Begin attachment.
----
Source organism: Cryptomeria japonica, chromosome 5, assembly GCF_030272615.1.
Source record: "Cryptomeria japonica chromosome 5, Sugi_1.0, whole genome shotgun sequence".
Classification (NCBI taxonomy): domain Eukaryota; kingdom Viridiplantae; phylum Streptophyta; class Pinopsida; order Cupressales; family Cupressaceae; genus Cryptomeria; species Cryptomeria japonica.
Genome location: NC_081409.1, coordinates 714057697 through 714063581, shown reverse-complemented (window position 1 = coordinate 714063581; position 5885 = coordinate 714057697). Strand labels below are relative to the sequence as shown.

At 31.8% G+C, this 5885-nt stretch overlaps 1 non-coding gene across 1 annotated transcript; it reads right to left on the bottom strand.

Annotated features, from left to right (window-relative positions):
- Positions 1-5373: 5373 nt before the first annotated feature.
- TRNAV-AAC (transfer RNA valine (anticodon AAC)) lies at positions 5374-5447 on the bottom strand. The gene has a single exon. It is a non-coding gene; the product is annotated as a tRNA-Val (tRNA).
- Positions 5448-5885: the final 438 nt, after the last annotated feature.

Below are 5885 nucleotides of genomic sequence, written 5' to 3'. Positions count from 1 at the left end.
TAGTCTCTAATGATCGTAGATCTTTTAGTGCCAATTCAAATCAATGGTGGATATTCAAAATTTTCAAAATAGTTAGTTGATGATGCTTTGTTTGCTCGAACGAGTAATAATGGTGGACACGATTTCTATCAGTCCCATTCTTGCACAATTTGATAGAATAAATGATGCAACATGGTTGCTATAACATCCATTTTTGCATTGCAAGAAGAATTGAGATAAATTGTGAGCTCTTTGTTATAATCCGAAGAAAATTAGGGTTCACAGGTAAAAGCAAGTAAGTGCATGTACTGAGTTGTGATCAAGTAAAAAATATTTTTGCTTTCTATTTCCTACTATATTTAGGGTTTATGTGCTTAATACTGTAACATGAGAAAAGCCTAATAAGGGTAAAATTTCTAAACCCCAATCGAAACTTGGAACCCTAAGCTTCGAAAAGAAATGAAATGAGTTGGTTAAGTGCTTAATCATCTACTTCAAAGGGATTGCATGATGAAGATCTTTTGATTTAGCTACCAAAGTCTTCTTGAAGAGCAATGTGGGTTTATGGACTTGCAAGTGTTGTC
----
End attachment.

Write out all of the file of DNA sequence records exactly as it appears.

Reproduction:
Source organism: Cryptomeria japonica, chromosome 5, assembly GCF_030272615.1.
Source record: "Cryptomeria japonica chromosome 5, Sugi_1.0, whole genome shotgun sequence".
Classification (NCBI taxonomy): domain Eukaryota; kingdom Viridiplantae; phylum Streptophyta; class Pinopsida; order Cupressales; family Cupressaceae; genus Cryptomeria; species Cryptomeria japonica.
Genome location: NC_081409.1, coordinates 714057697 through 714063581, shown reverse-complemented (window position 1 = coordinate 714063581; position 5885 = coordinate 714057697). Strand labels below are relative to the sequence as shown.

At 31.8% G+C, this 5885-nt stretch overlaps 1 non-coding gene across 1 annotated transcript; it reads right to left on the bottom strand.

Annotated features, from left to right (window-relative positions):
- Positions 1-5373: 5373 nt before the first annotated feature.
- TRNAV-AAC (transfer RNA valine (anticodon AAC)) lies at positions 5374-5447 on the bottom strand. The gene has a single exon. It is a non-coding gene; the product is annotated as a tRNA-Val (tRNA).
- Positions 5448-5885: the final 438 nt, after the last annotated feature.

Below are 5885 nucleotides of genomic sequence, written 5' to 3'. Positions count from 1 at the left end.
TAGTCTCTAATGATCGTAGATCTTTTAGTGCCAATTCAAATCAATGGTGGATATTCAAAATTTTCAAAATAGTTAGTTGATGATGCTTTGTTTGCTCGAACGAGTAATAATGGTGGACACGATTTCTATCAGTCCCATTCTTGCACAATTTGATAGAATAAATGATGCAACATGGTTGCTATAACATCCATTTTTGCATTGCAAGAAGAATTGAGATAAATTGTGAGCTCTTTGTTATAATCCGAAGAAAATTAGGGTTCACAGGTAAAAGCAAGTAAGTGCATGTACTGAGTTGTGATCAAGTAAAAAATATTTTTGCTTTCTATTTCCTACTATATTTAGGGTTTATGTGCTTAATACTGTAACATGAGAAAAGCCTAATAAGGGTAAAATTTCTAAACCCCAATCGAAACTTGGAACCCTAAGCTTCGAAAAGAAATGAAATGAGTTGGTTAAGTGCTTAATCATCTACTTCAAAGGGATTGCATGATGAAGATCTTTTGATTTAGCTACCAAAGTCTTCTTGAAGAGCAATGTGGGTTTATGGACTTGCAAGTGTTGTC